The first ship launched at Newport News did not sail into history with a bold title like Enterprise, Nimitz or Kennedy. It carried the name of a 4-year-old girl.
But the tugboat Dorothy has never been forgotten.
Christened 125 years ago this month, the ship was restored in the mid-1970s and occupies a place of honor at Newport News Shipbuilding, sitting along Washington Avenue. Just as the ship endures, its story has relevance for today. The little tugboat reflects the headaches and rewards that still hold true in the modern age of shipbuilding, now a major industry in Hampton Roads.
"It was kind of special," said William A. Fox, a naval architect and author of "Always Good Ships: Histories of Newport News Ships."
Before it had a formal name, it was simply known as Hull No. 1. Launched into the James River on Dec. 17, 1890, Dorothy represented a milestone for the Newport News Shipbuilding and Dry Dock Co., which at the time employed about 200 people and occupied four blocks along Washington Avenue.
Little is known about the day because no photos or accounts remain, said Fox. But the basic facts of Dorothy's construction might be part of a shipbuilding story written today.
Bad news first.
Ahem, little Dorothy busted the budget.
Built along with a sister tug, the El Toro, the price for both totaled $59,000. The cost to the shipyard was $86,388. That's according to "Newport News Shipbuilding The First Century," which has a telling quote from General Superintendent Sommers N. Smith.
"As far as I have heard," said Smith, "the first boats in any new yard always cost considerably more than the contract price."
Shipbuilders of today deal with a similar problem. The construction of first-in-class ships always present cost challenges, and they must work to rein in the price on subsequent ships. Today, Newport News employees are working to cut expenses on the John F. Kennedy, the second Ford-class aircraft carrier now under construction.
But Dorothy's story also indicates why the Newport News shipyard grew from 200 to 22,000 employees, why it occupies 2 miles of waterfront instead of four blocks, and why it holds a unique place in U.S. shipbuilding industry.
Dorothy was considered innovative. It was the first tug built with a quadruple expansion engine, which expanded steam in four stages. It was designed by noted naval architect Horace See, according to the book by Van Hawkins titled "Dorothy and the Shipbuilders of Newport News," which can be found at the Newport News Public Library.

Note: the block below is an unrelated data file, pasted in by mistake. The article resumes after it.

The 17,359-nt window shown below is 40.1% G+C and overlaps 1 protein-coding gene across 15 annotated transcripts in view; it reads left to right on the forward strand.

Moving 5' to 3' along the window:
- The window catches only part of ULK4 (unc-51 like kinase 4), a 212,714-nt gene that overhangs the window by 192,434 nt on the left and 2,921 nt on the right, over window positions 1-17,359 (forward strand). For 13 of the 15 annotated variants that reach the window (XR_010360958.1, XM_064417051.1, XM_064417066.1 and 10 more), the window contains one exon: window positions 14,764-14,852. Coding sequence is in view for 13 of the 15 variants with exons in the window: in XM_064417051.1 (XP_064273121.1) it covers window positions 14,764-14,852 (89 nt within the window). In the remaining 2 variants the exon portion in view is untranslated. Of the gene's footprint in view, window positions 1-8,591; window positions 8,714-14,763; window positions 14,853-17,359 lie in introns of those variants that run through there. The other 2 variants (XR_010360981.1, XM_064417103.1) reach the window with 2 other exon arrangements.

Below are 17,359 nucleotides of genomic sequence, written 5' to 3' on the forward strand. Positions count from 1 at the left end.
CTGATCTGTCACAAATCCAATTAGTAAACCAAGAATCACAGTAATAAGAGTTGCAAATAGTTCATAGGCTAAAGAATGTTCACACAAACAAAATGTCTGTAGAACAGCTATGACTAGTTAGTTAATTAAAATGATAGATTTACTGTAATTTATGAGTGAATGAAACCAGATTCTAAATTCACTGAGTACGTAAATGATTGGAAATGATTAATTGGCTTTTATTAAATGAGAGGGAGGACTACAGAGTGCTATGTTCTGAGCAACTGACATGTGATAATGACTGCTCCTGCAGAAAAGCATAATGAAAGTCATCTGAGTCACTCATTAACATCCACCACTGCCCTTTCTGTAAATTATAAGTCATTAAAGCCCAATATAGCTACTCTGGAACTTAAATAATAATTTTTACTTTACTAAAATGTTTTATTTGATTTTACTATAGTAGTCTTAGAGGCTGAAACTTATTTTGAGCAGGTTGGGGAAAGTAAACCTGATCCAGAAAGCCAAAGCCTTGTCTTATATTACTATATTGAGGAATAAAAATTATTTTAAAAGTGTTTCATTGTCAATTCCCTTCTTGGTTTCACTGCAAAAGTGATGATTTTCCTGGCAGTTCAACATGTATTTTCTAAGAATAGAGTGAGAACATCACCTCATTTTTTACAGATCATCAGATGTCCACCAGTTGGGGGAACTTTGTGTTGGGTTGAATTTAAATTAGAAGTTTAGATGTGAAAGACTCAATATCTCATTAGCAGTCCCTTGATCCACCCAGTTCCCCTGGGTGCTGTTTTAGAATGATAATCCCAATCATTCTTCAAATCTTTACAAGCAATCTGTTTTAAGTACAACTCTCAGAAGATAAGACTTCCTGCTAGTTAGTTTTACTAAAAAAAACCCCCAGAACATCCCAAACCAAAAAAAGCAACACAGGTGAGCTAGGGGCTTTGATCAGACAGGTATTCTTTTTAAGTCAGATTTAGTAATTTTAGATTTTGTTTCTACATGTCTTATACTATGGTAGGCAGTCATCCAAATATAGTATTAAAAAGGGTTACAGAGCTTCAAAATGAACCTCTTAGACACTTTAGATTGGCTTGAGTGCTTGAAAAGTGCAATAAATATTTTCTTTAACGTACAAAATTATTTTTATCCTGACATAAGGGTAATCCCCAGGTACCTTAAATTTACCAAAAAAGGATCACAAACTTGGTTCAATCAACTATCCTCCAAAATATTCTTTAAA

And once in the water, Newport News-built Dorothy proved seaworthy for decades to come.
The tug was ordered in April 1890 for the New York and Northern Railway Co. And Dorothy herself? She was the 4-year-old daughter of William C. Whitney, a secretary of the Navy under presidents Grover Cleveland and Benjamin Harrison, and board member of the railroad company.
Like the tug, Dorothy Whitney proved her mettle in the real world. She went on to found the magazine New Republic and helped organize the League of Women Voters.
The tugboat in her name began service in busy New York, moving freight along the Harlem River. The Hawkins book quotes a turn-of-the-century writer who described the "rough and tumble" tugboat traffic that must have been fun to watch — from a distance.
"They go puffing and shrieking about the harbor by day and night, crossing the channel at all angles, getting in everybody's way, offering assistance when desired and when not desired, and crowding into tight places where other and lighter craft would not dare to intrude."
The tug was resold to a Norfolk man in 1912 and renamed J. Alvah Clark. It worked up and down the East Coast for more than 50 years under various owners.
In 1943, it came under attack while towing submarine nets. The enemy was an exhausted bear who had been swimming in Albemarle Sound off North Carolina and decided to crawl onboard to take a rest. After the bear regained its strength and expressed some displeasure with the ride, the crew restrained it with ropes.
According to Hawkins' book, the crew planned to sell the bear to a Norfolk carnival, but it turned out the carnival didn't need it. Under prompting by North Carolina game officials, the crew returned the disgruntled animal to North Carolina, where it could regain its dignity.